Meteorological summer has been one of extremes in the U.S. Overall, the East has been wet while the West has baked in the heat. These types of extremes, which are set up by a consistent jet stream pattern, are amplified by a warming climate.
Many locations in the Middle Atlantic, Ohio Valley, and Upper Midwest had one of their 10 wettest summers on record, with Maryland and Pennsylvania at the heart of the summer deluge. Baltimore was among the cities in their top 10, getting more than 24 inches of rain. Massive flooding hit central and eastern Pennsylvania in July. More than 15 inches of rain fell in the town of Lebanon in July, and 12-15 inches were common monthly totals around the state capital of Harrisburg. The supercharged water cycle that comes with a warming climate is reflected in the increase in heavy precipitation. The heaviest rainfall events are getting heavier, with a 55 percent increase in the amount of precipitation falling in the heaviest events in the Northeast.
Even in the unrelenting summer heat in the Southwest, occasional summer monsoon thunderstorms can provide some relief from the heat. Enough of them came together to give Prescott, Arizona one of its 10 wettest summers on record.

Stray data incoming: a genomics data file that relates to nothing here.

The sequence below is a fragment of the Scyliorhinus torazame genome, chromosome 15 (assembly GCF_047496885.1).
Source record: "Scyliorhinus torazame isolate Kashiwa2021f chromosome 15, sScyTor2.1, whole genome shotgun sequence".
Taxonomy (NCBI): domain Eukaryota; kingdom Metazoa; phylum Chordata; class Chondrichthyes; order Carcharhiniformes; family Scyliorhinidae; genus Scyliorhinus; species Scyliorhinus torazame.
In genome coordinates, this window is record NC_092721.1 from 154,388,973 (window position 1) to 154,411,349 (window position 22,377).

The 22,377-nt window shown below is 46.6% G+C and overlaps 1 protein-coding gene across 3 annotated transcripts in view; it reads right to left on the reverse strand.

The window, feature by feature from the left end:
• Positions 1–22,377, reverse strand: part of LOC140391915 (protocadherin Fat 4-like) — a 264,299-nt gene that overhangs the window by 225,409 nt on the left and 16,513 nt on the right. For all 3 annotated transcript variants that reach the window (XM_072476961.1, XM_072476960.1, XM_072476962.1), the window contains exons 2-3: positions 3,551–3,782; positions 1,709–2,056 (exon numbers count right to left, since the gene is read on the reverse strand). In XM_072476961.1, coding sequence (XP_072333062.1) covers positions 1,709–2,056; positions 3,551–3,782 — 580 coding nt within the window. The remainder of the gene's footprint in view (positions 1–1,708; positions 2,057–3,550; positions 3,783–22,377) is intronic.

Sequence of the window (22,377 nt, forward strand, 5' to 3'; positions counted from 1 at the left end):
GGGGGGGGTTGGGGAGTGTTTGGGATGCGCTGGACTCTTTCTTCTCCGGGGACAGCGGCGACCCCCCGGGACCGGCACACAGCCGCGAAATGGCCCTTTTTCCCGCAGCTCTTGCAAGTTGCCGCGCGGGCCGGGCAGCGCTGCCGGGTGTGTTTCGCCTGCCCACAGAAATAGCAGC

Nearly all states across the U.S. have sites with one of their 10 hottest summers on record, but the core of the heat has been in the Southwest, and that continues to play a role in the devastating wildfire season in California. The Mendocino Complex fire north of San Francisco is the largest on record in the Golden State. At 422,000 acres, that size translates to 660 square miles, or a little more than half of the state of Rhode Island. This summer has also brought the Carr Fire, the state’s seventh largest on record near the city of Redding. In a warming climate, there is more drying of vegetation, providing more fuel for fires in the West. In fact, five of the seven largest fires on record in California have come since 2012. The smoke from the western wildfires has worsened air quality in much of the country, which is more than just an eyesore, it affects human health.